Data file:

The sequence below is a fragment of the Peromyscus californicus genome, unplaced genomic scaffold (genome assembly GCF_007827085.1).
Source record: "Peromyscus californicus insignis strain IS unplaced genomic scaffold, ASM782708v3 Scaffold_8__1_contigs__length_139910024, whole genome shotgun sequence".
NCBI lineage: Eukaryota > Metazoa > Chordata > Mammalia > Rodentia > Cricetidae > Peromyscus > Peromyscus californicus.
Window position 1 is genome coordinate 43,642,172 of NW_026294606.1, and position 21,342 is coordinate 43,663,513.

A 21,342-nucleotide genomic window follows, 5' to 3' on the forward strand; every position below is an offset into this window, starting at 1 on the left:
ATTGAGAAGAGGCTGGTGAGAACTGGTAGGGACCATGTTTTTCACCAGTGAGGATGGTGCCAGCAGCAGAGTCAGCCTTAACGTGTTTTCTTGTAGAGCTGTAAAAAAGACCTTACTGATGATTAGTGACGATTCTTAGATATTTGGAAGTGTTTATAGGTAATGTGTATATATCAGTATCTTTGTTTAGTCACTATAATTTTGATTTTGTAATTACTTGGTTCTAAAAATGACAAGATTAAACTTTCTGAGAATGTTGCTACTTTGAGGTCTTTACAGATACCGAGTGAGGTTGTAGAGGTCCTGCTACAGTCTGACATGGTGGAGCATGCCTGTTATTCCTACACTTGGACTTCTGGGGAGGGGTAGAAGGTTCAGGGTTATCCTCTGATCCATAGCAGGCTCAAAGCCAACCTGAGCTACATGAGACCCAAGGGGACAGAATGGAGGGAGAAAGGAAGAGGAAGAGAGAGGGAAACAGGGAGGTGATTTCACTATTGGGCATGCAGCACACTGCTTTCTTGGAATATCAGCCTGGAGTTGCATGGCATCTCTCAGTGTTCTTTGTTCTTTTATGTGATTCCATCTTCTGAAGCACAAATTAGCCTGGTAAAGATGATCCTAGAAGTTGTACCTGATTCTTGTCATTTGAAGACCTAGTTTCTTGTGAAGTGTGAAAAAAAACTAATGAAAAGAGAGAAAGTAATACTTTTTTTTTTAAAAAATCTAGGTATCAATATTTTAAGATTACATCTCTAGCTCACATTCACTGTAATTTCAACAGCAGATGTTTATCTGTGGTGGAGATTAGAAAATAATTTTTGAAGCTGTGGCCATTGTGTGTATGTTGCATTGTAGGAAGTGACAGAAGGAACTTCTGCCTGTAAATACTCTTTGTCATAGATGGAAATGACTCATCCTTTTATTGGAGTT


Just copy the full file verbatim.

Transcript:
The sequence below is a fragment of the Peromyscus californicus genome, unplaced genomic scaffold (genome assembly GCF_007827085.1).
Source record: "Peromyscus californicus insignis strain IS unplaced genomic scaffold, ASM782708v3 Scaffold_8__1_contigs__length_139910024, whole genome shotgun sequence".
NCBI lineage: Eukaryota > Metazoa > Chordata > Mammalia > Rodentia > Cricetidae > Peromyscus > Peromyscus californicus.
Window position 1 is genome coordinate 43,642,172 of NW_026294606.1, and position 21,342 is coordinate 43,663,513.

A 21,342-nucleotide genomic window follows, 5' to 3' on the forward strand; every position below is an offset into this window, starting at 1 on the left:
ATTGAGAAGAGGCTGGTGAGAACTGGTAGGGACCATGTTTTTCACCAGTGAGGATGGTGCCAGCAGCAGAGTCAGCCTTAACGTGTTTTCTTGTAGAGCTGTAAAAAAGACCTTACTGATGATTAGTGACGATTCTTAGATATTTGGAAGTGTTTATAGGTAATGTGTATATATCAGTATCTTTGTTTAGTCACTATAATTTTGATTTTGTAATTACTTGGTTCTAAAAATGACAAGATTAAACTTTCTGAGAATGTTGCTACTTTGAGGTCTTTACAGATACCGAGTGAGGTTGTAGAGGTCCTGCTACAGTCTGACATGGTGGAGCATGCCTGTTATTCCTACACTTGGACTTCTGGGGAGGGGTAGAAGGTTCAGGGTTATCCTCTGATCCATAGCAGGCTCAAAGCCAACCTGAGCTACATGAGACCCAAGGGGACAGAATGGAGGGAGAAAGGAAGAGGAAGAGAGAGGGAAACAGGGAGGTGATTTCACTATTGGGCATGCAGCACACTGCTTTCTTGGAATATCAGCCTGGAGTTGCATGGCATCTCTCAGTGTTCTTTGTTCTTTTATGTGATTCCATCTTCTGAAGCACAAATTAGCCTGGTAAAGATGATCCTAGAAGTTGTACCTGATTCTTGTCATTTGAAGACCTAGTTTCTTGTGAAGTGTGAAAAAAAACTAATGAAAAGAGAGAAAGTAATACTTTTTTTTTTAAAAAATCTAGGTATCAATATTTTAAGATTACATCTCTAGCTCACATTCACTGTAATTTCAACAGCAGATGTTTATCTGTGGTGGAGATTAGAAAATAATTTTTGAAGCTGTGGCCATTGTGTGTATGTTGCATTGTAGGAAGTGACAGAAGGAACTTCTGCCTGTAAATACTCTTTGTCATAGATGGAAATGACTCATCCTTTTATTGGAGTT